The idea of this project is solving the problem of natural user-interaction with Augmented Reality and Virtual Reality (AR/VR) objects through creation of mid-air tactile sensations for related industries (e.g. Microsoft Hololens).
When we hold a “real” object, visual and haptic feedback allow us to feel and interact with it. Current AR/VR 3D-objects can be seen but cannot be touched, which makes the interaction inefficient and awkward. Ultrasound waves can excite haptic sensors of human body. Our solution uses an array of Piezo-electric transducers to create high-resolution ultrasonic patterns. The higher frequency of operation (300 kHz) compared with existing solutions (40 kHz), increases the resolution while reducing the form factor, making it a candidate for mobile applications. Customized transducers, with directional patterns create more complex patterns while using less power and footprint.
Our solution adds touch sensations to AR/VR platforms, adding new consumers and applications. The added value of feeling virtual objects, is a key element in improving the user experience. Two commercialization plans are:
1- Operate as an OEM to add tactile capability to AR/VR platforms. For industrial applications, improving the accuracy of operation, and providing emergency haptic cues for time-sensitive operations will be provided through a low-complexity hardware (MVP).
2- Develop a consumer product for social gaming. The envisioned product, works together with a mobile device to create tactile dimension in gaming for more excitement and social interaction.
We put together a team of scholars that can address different parts of the project. Alireza Imani (Ph.D. candidate at University of Southern California, USC), research is in the area of RF and mm-wave integrated circuits and systems and electromechanical systems.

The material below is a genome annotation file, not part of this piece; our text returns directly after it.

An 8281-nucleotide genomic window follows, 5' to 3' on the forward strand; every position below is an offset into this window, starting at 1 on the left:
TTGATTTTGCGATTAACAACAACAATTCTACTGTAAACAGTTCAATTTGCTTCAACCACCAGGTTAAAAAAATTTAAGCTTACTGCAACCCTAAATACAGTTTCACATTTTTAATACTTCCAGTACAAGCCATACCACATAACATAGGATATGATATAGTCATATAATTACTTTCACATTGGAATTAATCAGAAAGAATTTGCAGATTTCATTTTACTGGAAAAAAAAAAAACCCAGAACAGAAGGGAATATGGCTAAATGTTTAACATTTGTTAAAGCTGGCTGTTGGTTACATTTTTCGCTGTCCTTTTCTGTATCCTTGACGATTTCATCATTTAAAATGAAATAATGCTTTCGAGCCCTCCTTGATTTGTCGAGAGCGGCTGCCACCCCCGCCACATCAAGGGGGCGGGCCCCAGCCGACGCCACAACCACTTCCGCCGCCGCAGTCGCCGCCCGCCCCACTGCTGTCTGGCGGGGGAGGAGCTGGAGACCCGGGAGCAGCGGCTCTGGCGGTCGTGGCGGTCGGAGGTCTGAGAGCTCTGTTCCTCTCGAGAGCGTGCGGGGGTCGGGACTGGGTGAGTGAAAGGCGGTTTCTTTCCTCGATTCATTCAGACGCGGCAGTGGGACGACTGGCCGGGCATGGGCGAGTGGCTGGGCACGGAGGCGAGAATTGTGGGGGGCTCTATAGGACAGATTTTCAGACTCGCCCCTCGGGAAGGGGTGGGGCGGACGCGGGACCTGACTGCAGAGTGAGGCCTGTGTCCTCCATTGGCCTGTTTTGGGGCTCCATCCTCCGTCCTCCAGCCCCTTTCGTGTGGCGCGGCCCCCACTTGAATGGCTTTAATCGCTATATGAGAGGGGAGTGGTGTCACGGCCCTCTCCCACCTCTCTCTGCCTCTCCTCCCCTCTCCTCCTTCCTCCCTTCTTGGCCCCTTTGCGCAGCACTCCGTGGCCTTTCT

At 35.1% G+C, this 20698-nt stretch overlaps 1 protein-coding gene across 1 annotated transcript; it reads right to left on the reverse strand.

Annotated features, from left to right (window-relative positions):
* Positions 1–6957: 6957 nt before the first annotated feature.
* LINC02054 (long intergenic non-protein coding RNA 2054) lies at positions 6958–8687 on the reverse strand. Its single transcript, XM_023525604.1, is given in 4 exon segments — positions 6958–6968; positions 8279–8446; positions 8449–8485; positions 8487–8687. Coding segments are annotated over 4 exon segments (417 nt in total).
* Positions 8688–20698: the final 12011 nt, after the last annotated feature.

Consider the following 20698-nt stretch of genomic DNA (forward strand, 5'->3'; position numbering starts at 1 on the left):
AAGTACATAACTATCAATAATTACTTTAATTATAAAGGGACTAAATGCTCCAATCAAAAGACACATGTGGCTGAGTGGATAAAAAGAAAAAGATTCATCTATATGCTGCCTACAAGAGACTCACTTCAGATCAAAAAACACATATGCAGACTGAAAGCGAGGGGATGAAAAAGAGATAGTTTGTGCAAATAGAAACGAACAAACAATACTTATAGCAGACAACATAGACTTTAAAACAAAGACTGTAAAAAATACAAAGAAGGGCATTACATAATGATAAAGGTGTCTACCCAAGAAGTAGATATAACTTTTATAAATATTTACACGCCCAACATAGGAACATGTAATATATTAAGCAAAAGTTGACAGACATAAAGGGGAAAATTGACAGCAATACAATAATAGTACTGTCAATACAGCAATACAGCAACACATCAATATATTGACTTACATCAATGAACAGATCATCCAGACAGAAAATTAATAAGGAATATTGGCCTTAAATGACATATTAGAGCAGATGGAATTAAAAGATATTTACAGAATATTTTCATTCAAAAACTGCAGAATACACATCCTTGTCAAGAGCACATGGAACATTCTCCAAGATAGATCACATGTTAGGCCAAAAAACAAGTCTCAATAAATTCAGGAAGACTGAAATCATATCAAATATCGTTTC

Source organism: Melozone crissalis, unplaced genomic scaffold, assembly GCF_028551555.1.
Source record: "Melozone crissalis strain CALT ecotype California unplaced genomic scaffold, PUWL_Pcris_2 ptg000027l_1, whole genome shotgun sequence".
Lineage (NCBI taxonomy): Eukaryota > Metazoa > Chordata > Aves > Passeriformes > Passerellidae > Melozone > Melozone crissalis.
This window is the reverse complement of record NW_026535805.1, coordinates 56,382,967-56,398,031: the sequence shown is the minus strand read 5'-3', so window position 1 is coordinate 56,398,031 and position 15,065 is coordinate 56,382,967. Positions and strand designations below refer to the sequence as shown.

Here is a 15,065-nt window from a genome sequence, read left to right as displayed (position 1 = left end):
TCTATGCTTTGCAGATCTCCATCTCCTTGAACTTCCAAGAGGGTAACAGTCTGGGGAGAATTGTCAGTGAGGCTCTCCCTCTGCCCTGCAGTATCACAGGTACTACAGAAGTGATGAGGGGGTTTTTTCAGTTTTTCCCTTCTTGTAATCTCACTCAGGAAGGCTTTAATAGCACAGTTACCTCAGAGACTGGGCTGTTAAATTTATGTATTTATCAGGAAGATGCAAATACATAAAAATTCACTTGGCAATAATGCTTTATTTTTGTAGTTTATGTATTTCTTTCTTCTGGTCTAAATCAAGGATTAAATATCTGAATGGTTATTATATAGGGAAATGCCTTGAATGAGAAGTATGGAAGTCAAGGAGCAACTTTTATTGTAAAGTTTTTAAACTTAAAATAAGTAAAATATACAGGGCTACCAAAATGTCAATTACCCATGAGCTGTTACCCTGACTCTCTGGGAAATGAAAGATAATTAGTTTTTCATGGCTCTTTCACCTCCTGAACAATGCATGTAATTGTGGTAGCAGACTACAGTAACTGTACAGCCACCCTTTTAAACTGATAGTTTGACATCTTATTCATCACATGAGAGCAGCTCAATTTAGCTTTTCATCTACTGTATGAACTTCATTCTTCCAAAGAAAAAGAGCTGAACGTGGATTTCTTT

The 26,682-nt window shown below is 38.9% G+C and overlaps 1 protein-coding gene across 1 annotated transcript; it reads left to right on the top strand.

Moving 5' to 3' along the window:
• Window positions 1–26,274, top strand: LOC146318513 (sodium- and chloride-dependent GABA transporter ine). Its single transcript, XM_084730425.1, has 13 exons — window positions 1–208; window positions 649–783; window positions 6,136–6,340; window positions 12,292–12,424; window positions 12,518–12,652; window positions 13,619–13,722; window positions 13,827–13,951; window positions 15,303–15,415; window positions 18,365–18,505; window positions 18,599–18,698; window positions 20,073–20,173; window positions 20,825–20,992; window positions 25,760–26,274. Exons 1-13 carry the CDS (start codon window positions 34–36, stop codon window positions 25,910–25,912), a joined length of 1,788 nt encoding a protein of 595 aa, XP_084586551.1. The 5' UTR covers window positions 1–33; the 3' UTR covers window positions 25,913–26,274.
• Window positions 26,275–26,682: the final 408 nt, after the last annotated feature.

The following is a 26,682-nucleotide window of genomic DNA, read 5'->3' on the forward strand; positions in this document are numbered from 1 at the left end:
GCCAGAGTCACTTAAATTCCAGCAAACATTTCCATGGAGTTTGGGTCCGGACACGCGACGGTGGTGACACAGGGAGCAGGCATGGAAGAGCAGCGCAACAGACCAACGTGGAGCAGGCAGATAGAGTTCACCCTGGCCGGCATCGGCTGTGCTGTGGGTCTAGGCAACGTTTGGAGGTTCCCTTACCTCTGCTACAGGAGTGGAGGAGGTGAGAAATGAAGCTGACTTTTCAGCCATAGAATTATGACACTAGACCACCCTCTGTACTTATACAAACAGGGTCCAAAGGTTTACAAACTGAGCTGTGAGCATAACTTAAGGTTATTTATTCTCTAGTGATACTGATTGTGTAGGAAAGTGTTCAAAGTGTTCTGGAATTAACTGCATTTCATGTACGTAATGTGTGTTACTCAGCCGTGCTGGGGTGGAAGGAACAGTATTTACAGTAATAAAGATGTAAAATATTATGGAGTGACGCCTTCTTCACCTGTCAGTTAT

Arash Vafanejad (Ph.D. USC), research includes resonators and movement sensors such as gyroscopes and has done research on object levitation using ultrasonic directive waves and is currently working at Tribogenics, Inc.
Mohammad Korjani (Ph.D. USC), research is developing algorithms, machine learning and signal processing solutions.
Overall team experience namely three past research projects: 1- object levitation using ultrasonic directive waves, and 2-work on electronic phased arrays, 3- signal processing techniques for petroleum industry, come together to develop the proposed system, made us confident that the team is capable of delivering the project.
At prototype development phase, we are working on System design: Array architecture, use of directive transducers and optimal placement to create patterns are determined. System simulations are being performed. Different stages of each part of the project is as follows:
1- Ultrasound transducer array:
Material choice and characterization is done. Individual directive transducers are designed. Measurements of the transducers underway.
2- Electronic driving board, data acquisition and PC/device interface:
The Printed Circuit Board is at schematic level design.
3- Algorithm and software:
The ultrasound inverse wave problem and array-elements amplitude and phase optimization, are at early simulation stages. Locating the target body (user hand), using commercial gesture recognition hardware is at early development stage.